Can dance remove the racial differences? Donald Byrd is striving for it

Dance

In front of a video of his younger self, choreographer Donald Byrd was watching a dance he created 33 years ago. In a button-down T-shirt, loose khaki pants and bare feet, the man floated on-screen with the continuity of rushing water through swift turns and bobbing springs, allowing the sentence to resolve in a simple first position.

“Now I like this solo,” said Byrd, adding with a laugh: “You can see that somewhere I was studying ballet.”

The graceful piece he dances in 1986, “Divertimento,” is one of the first images that visitors see in “The America That Is To Be,” a show which runs until January 26 at the Frye Art Museum here. Organized by Thomas F. DeFrantz, performance artist and author, the series traces the history of Byrd’s commitment to dance as a tool for social justice over 40 years.

The early works on display find a young Byrd, coy and confrontational by turns, nimbly slipping between aesthetics: punk, drag, downtown-postmodern. Growing up in the 1950s, he frequently felt pressure in the Black middle class of Clearwater, Florida, “to be some way, I had to represent all Black people.” Through dance, he rejected that mandate.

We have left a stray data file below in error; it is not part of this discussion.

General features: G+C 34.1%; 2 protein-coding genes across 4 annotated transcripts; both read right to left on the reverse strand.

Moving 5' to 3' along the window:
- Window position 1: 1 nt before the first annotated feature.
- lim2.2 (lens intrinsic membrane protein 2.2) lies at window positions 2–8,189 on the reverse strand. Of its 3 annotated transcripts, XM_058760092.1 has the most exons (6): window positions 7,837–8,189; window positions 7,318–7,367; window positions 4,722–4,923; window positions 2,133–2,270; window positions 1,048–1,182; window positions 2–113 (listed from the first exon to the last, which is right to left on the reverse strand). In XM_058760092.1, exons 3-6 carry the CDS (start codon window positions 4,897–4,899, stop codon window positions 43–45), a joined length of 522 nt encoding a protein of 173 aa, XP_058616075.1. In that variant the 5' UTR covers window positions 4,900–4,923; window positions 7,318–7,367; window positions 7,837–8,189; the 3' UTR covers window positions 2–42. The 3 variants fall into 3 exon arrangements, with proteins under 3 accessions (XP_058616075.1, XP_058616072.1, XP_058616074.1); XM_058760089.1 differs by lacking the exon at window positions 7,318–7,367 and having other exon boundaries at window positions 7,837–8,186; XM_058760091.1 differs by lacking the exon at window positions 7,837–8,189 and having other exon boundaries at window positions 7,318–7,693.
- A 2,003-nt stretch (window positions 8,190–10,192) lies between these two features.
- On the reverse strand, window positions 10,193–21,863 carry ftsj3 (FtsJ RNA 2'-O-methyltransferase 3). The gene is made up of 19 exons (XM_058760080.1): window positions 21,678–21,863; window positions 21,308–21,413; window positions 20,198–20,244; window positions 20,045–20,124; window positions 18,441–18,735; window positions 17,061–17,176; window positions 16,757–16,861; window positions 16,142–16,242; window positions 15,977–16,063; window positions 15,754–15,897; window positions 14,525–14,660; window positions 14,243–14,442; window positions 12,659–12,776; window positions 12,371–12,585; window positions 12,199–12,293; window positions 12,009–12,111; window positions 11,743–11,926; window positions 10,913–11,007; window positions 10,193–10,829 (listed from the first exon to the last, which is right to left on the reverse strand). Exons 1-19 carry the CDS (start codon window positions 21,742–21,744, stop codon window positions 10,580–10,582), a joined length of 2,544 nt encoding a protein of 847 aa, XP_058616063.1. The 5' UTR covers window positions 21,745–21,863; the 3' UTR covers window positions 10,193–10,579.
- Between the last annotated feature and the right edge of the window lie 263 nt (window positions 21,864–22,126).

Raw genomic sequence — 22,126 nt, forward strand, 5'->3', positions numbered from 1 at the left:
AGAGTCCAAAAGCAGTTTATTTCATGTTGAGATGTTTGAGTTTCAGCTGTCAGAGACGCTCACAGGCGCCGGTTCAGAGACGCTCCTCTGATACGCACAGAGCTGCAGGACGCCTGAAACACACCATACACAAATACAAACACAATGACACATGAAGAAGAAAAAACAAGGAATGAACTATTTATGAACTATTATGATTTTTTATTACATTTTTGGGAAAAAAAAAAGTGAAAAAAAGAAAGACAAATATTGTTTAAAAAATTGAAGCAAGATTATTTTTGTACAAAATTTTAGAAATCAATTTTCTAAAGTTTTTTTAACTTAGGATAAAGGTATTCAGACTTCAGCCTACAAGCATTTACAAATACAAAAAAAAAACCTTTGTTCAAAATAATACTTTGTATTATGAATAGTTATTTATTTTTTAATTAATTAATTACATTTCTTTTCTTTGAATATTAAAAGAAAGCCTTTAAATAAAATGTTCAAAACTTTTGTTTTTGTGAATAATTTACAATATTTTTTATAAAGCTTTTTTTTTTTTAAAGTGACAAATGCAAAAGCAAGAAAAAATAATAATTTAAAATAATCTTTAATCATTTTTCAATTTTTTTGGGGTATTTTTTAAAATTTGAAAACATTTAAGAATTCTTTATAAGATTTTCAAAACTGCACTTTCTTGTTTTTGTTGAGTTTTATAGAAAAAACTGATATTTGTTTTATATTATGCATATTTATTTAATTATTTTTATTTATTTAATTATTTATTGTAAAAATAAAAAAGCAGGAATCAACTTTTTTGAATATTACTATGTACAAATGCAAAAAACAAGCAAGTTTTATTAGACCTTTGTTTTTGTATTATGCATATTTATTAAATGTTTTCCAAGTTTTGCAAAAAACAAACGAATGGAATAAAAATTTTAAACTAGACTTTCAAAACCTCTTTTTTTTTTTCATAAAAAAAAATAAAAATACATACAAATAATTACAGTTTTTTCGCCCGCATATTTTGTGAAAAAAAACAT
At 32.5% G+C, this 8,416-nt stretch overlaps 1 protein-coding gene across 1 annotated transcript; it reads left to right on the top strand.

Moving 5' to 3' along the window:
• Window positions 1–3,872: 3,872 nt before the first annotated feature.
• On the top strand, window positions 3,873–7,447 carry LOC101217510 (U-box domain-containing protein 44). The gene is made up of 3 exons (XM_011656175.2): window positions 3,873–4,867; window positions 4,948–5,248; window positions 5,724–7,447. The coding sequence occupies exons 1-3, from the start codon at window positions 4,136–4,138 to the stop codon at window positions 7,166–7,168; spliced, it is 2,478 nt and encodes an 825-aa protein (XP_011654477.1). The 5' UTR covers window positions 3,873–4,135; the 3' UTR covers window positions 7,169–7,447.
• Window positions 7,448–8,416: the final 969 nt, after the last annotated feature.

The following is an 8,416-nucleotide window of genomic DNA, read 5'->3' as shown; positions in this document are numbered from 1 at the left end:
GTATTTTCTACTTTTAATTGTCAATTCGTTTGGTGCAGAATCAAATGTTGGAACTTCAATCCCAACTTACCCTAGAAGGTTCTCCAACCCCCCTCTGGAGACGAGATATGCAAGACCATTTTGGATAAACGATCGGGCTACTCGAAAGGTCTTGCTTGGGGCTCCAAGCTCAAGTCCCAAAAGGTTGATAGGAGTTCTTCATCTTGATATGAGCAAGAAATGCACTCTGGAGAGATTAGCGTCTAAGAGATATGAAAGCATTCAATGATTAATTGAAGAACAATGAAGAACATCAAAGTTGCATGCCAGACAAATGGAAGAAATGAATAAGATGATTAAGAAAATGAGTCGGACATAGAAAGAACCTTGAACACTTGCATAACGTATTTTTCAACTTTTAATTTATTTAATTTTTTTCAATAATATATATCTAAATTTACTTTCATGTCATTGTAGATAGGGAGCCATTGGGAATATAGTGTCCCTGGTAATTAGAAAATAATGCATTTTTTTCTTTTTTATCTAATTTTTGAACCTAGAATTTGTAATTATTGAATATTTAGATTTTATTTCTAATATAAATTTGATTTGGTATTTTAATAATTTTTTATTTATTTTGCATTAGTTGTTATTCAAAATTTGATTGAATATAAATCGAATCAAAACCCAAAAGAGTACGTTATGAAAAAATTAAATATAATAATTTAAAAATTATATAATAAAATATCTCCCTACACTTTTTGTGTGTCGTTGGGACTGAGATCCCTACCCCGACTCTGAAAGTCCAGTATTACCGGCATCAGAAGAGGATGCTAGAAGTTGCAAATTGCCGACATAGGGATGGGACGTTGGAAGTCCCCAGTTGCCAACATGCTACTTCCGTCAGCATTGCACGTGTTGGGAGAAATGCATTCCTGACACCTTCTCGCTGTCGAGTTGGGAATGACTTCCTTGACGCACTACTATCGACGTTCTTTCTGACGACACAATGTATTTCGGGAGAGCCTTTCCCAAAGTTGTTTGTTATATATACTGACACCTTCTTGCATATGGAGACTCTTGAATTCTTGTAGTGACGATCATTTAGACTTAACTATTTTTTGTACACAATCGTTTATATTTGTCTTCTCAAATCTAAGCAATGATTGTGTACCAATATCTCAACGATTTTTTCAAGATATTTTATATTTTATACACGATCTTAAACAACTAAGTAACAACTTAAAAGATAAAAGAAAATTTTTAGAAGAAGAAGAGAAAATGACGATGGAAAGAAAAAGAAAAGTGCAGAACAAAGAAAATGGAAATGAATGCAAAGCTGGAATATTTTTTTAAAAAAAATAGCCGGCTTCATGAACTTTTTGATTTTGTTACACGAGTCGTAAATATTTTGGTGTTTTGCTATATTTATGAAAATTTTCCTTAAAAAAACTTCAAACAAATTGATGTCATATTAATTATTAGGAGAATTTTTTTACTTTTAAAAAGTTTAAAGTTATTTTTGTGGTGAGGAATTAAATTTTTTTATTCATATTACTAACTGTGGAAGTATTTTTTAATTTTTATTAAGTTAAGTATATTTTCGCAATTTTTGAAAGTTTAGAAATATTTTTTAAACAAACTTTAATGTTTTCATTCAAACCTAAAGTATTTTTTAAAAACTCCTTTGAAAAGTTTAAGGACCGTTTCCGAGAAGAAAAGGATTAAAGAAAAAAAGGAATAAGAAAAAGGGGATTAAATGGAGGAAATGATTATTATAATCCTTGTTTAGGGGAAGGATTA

“My idea is that I’m trying to create space not just for myself but for other Black people,” he said, “young black people at the time, to be who they are, that the box needs to be big enough to contain all these voices and ways of seeing things.” Always obsessed with widening ways of seeing things, and not afraid of stimulating the public into paying attention, Byrd has lately been in high demand and has been in high demand. He has created new works this season for Pacific Northwest Ballet (the haunting “Love and Loss”) and Alvin Ailey American Dance Theatre, within his job at Spectrum Dance Theater, the Seattle company he has directed since 2002. “Greenwood,” his exploration of the 1921 massacre of Tulsa, Oklahoma, will take place on Dec. 6 during the Ailey City Center season.